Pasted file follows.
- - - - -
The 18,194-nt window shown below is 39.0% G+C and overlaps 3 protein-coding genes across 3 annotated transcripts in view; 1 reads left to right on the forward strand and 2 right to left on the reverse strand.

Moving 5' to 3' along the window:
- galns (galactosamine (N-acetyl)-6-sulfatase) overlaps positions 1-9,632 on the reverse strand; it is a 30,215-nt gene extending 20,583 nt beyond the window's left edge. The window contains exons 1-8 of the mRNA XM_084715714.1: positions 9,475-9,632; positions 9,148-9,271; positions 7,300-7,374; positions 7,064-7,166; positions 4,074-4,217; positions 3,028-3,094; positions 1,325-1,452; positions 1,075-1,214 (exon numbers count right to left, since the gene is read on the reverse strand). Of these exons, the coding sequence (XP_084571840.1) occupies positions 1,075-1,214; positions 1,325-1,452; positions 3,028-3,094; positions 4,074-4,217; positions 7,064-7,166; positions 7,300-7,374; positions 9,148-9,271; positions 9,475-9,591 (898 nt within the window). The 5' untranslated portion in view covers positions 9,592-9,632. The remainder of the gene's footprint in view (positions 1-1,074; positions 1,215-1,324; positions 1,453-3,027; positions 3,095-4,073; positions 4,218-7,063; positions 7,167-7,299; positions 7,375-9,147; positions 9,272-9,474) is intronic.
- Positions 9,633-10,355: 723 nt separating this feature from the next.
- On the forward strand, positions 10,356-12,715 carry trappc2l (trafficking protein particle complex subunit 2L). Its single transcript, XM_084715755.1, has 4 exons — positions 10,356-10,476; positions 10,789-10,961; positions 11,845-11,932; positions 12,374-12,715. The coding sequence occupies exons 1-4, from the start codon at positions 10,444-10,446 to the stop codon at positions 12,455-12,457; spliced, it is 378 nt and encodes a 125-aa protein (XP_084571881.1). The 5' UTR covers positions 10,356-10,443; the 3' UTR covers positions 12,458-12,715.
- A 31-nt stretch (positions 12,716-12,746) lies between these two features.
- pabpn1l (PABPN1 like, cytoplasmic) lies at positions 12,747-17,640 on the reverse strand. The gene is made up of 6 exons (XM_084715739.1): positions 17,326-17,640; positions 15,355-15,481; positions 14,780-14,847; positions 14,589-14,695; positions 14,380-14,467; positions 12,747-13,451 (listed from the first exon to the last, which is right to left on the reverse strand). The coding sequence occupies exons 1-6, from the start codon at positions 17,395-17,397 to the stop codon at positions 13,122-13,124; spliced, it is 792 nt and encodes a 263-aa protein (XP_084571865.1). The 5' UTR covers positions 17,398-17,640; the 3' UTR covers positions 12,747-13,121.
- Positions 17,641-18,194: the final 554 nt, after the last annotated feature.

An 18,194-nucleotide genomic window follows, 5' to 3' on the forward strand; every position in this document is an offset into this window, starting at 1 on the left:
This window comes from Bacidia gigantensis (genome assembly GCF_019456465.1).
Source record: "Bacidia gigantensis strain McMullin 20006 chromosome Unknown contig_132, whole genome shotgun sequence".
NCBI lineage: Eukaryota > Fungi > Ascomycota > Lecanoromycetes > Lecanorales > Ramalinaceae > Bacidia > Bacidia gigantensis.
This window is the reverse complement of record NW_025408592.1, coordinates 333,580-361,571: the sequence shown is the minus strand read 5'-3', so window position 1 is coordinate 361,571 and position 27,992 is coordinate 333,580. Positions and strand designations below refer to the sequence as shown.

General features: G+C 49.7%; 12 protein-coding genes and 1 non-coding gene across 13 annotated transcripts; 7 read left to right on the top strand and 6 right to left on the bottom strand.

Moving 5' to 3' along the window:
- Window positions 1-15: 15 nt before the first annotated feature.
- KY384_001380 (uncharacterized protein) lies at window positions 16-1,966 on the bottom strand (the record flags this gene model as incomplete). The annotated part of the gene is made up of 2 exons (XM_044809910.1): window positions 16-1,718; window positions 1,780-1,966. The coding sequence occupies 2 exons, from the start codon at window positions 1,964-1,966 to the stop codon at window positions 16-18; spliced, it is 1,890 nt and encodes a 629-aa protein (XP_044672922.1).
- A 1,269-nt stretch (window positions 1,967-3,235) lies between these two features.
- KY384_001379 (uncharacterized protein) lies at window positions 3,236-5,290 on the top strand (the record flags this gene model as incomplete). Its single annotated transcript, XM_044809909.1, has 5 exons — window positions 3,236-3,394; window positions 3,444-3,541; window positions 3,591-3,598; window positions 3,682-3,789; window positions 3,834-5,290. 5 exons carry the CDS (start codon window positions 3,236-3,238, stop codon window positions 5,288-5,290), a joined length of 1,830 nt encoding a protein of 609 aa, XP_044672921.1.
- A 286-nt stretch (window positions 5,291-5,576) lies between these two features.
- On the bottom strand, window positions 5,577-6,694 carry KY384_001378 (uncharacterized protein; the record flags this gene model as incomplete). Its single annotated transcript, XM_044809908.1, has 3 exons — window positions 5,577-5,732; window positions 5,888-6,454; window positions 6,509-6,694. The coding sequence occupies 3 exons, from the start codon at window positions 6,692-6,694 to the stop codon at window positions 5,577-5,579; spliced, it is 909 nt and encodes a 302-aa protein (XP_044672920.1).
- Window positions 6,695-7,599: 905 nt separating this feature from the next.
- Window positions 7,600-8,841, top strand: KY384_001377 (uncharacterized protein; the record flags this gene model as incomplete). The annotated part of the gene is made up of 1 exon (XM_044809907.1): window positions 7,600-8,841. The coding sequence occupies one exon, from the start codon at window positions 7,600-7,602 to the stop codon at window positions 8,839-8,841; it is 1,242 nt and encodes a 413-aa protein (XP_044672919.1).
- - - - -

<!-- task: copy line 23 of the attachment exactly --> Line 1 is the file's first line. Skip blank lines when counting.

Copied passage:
- Window positions 7,600-8,841, top strand: KY384_001377 (uncharacterized protein; the record flags this gene model as incomplete). The annotated part of the gene is made up of 1 exon (XM_044809907.1): window positions 7,600-8,841. The coding sequence occupies one exon, from the start codon at window positions 7,600-7,602 to the stop codon at window positions 8,839-8,841; it is 1,242 nt and encodes a 413-aa protein (XP_044672919.1).